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Russian steamer Shilka enters Elliott Bay and causes excitement on December 21, 1917.

HistoryLink.org Essay 2676 : Printer-Friendly Format

On December 21, 1917, a ship flying the Russian flag unexpectedly steams into Elliott Bay. Russia, a United States ally in World War I, had been thrown into confusion by the overthrow of its government in the Bolshevik Revolution a month earlier. The Russian Revolution had upset World War I alignments, because the new Russian leaders seemed supportive of the German enemy. The steamship Shilka, itself torn by uncertain leadership, had sailed out of Vladivostok with 63 crewmen a few weeks earlier.

Questions Were Asked

Despite wartime patriotism, Seattle had an active bevy of dissenting radicals including Industrial Workers of the World (Wobblies), socialists, and other labor groups. Immediately, rumors circulated throughout the city. Was this the ship of an unfriendly power, sent to foment a Bolshevik disruption on American shores? Had crewmen come to aid local radicals? Were these Russians and erstwhile Allies somehow here to help Germany? Was the hold truly filled with vegetables and licorice root as claimed, or did it contain munitions and $100,000 in gold destined for dissidents? Had a mutiny taken place at sea, and, if so, who was in command?

Customs agents, Justice Department officials, and civic leaders pondered how to deal with this alien, mysterious ship, its crew and cargo. The ship was put under naval guard. But citizens who were sympathetic or merely curious had questions as well. Reports that a crewman would attend a meeting in the Wobbly hall drew several hundred. Late in the evening, a fully uniformed Daniel Teraninoff strode into the hall.

Perplexed and Under Arrest

Teraninoff was perplexed. His ship was on a simple mission with legitimate cargo, he explained. He could not understand the uproar. Indeed, Vladivostok citizens had recently cheered an American ship that entered that harbor. Leaving the meeting to a chorus of "The Red Flag!" Teraninoff was promptly arrested. Authorities released him the next morning when they could find nothing to charge him with.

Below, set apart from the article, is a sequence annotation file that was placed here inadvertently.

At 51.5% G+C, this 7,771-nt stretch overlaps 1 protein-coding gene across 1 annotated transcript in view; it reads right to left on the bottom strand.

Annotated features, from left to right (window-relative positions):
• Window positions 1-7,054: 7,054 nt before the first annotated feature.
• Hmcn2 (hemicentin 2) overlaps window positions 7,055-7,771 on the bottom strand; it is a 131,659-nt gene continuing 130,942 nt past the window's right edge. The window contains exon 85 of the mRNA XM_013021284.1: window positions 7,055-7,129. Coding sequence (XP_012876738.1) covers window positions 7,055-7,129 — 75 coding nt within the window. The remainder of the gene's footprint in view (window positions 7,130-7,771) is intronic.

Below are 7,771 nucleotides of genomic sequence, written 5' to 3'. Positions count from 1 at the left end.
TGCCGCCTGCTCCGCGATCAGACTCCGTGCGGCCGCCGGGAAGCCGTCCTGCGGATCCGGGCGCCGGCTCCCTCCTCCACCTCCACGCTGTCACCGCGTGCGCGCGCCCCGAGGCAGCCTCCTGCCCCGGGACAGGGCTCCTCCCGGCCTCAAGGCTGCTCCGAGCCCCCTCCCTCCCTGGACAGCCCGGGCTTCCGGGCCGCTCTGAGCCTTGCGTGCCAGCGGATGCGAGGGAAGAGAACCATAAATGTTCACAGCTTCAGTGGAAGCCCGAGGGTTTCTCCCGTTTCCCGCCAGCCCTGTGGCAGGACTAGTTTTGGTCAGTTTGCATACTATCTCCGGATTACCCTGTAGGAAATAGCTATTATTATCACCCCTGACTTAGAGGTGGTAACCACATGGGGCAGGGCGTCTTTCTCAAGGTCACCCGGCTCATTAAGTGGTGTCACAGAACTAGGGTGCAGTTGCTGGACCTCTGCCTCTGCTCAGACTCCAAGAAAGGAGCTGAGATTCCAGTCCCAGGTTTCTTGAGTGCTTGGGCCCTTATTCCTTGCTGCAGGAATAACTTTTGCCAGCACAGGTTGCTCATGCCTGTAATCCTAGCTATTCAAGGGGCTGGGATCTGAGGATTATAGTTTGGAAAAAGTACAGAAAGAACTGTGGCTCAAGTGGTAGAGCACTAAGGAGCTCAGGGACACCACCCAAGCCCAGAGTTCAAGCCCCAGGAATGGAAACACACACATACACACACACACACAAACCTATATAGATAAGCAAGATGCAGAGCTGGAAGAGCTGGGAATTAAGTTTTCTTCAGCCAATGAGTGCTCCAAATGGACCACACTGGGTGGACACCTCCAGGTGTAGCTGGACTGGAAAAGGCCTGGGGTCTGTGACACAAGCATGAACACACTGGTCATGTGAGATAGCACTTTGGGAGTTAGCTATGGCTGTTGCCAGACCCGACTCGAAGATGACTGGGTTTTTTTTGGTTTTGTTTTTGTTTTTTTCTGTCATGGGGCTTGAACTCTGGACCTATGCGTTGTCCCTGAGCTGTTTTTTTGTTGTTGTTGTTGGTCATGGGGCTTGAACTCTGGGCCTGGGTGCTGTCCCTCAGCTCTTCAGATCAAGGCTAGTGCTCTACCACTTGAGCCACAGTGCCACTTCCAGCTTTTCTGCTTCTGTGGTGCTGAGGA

American officials were plagued by doubts as to their own authority and how to proceed. A search of the vessel turned up nothing more exciting than some out-of-date weapons, an unusual alcoholic beverage spiced with red peppers, and a curious ship-length tunnel that proved empty and led nowhere. Although the press conjured up a few more doubts from these revelations, hysteria was giving way to mere interest. A few local police replaced the naval guard surrounding the ship, and the federal attorney was advised to conduct only normal investigations and not to seize material or personnel without higher approval.

Finally, the ship's captain, Boris Bedel, and a civilian who spoke English gave an interview that dismissed all the fears. Customs Collector Roscoe Drumheller confirmed that there was nothing unusual aboard and that the cargo truly was licorice root, beans, and peas. Guards were released and the goods unloaded for overland shipment.

Russian Sailors Enjoy Seattle

During the remainder of their stay, Russian sailors drew friendly attention as they walked Seattle streets and shopped its stores. The Chamber of Commerce gave them an automobile tour and reception. Local labor leaders framed a message to Russian workers for the crew to deliver.

On January 8, the Shilka steamed out of Elliott Bay carrying steel, pig iron, and iron products. Some 200 well-wishers lined the pier to bid farewell, and the Russians responded with three cheers for the United States.

The mysterious invasion ended in peace and harmony.

The Seattle Times Magazine, February 16, 1975; Arizona and the West, Spring 1978.

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Related Topics: War & Peace | Labor | Maritime |

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